**The Shaw Prize** honors individuals who have achieved significant breakthroughs in academic and scientific research or applications and whose work has resulted in a positive and profound impact on mankind. The prize is awarded annually in the three fields: Astronomy, Life Science and Medicine, and Mathematical Sciences,. This is the twelfth year that the Prize has been awarded and the presentation ceremony is scheduled for Thursday, 24 September 2015.

(Photo credit: MFO / Gert-Martin Greuel)

## Humboldt research award winner Kari Vilonen coming to MPIM

Prof. Kari Vilonen has received one of the prestigeous Humboldt Research Awards of 2014 for his important contributions to geometric representation theory. He will use the award for a research stay at the Max Planck Institute for Mathematics in Bonn. His host is MPIM researcher Geordie Williamson.

**Kari Vilonen** received his PhD in 1983 from Brown University. After postdoctoral positions at MIT and MSRI from 1983-1986, he was Assistant Professor at Harvard University from 1986-1989. From 1989-2000 he held a faculty position at Brandeis University and was visiting professor at MPIM in 1998 and Harvard University in 1999. Since 2000 he is on the faculty at Northwestern University and since 2010 at Helsinki University. Kari Vilonen was awarded a Guggenheim Fellowship in 1997 and an AMS Centennial Fellowship in 1991. He was editor of Annals of Mathematics from 2003-2009 and is member of the Finnish Academy of Science and Letters.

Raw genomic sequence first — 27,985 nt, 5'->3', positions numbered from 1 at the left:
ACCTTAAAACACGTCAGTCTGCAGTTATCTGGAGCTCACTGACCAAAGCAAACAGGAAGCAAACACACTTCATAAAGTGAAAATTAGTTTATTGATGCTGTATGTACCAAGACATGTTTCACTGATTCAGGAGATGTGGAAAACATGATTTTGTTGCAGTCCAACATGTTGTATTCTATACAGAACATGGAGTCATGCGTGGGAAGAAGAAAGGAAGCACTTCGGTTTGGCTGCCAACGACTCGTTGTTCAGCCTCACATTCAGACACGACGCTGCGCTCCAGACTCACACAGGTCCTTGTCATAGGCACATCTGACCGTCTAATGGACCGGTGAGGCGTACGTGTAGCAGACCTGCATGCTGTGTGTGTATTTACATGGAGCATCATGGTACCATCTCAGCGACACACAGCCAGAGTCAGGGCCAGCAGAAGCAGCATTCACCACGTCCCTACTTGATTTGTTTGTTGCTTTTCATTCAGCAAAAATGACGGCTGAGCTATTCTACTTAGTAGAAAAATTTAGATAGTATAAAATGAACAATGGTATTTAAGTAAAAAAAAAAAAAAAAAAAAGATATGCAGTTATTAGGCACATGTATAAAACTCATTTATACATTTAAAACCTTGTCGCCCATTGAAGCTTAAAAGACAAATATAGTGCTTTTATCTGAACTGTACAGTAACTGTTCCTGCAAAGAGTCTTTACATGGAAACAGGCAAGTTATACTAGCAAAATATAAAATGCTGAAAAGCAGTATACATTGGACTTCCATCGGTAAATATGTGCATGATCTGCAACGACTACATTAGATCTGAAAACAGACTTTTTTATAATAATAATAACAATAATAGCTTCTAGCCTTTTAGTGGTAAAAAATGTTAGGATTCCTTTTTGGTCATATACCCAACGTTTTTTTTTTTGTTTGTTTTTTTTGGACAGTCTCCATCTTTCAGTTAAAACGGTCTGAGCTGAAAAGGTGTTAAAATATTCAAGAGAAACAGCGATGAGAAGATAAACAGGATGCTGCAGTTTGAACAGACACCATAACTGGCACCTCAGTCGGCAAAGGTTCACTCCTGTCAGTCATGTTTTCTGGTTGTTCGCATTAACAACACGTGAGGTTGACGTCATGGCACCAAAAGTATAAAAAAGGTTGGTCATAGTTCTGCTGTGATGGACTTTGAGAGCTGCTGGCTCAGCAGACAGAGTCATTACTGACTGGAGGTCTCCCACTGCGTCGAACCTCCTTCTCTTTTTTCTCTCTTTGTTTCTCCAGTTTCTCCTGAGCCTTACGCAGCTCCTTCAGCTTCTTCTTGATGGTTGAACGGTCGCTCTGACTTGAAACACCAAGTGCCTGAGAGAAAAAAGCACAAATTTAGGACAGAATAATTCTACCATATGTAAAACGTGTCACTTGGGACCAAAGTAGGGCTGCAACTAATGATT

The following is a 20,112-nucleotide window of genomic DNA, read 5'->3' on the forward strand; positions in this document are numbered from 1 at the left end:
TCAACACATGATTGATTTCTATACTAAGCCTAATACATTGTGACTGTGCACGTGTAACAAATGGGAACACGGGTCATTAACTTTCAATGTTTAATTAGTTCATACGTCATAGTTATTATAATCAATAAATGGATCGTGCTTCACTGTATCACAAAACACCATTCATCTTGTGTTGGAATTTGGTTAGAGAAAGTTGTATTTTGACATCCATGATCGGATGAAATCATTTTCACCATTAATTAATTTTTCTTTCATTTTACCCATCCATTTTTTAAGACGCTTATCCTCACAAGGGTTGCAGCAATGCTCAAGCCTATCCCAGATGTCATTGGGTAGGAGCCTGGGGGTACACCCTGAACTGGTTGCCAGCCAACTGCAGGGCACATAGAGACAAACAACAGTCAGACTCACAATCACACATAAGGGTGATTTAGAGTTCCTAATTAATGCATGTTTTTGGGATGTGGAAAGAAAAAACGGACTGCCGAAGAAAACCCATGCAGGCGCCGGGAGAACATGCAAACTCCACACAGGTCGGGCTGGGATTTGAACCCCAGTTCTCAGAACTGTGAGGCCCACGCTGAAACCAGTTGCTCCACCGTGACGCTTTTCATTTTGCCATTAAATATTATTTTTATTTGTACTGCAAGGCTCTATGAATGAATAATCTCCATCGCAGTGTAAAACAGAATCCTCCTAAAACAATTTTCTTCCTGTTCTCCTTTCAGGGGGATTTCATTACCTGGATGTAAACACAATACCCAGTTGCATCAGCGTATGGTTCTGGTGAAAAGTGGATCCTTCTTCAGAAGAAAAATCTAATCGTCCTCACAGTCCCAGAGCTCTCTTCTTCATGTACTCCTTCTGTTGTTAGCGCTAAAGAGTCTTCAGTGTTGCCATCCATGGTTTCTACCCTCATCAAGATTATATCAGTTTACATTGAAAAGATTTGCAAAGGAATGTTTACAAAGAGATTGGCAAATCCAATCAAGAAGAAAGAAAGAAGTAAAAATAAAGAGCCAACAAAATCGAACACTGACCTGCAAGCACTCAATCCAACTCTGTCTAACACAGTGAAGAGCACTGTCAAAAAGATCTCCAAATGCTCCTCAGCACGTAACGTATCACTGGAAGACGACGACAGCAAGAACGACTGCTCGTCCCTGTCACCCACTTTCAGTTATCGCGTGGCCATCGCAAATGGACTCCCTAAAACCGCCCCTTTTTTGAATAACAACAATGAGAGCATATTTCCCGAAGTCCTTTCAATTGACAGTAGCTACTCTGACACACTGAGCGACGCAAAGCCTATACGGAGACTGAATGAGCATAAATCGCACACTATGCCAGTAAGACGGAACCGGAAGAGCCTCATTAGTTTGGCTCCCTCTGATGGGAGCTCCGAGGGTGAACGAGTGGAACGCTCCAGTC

The **Humboldt research award** is granted "in recognition of a researcher's entire achievements to date to academics whose fundamental discoveries, new theories, or insights have had a significant impact on their own discipline and who are expected to continue producing cutting-edge achievements in the future." Award winners are invited to spend a period of up to one year cooperating on a long-term research project with specialist colleagues at a research institution in Germany. The award is valued at 60,000 EUR.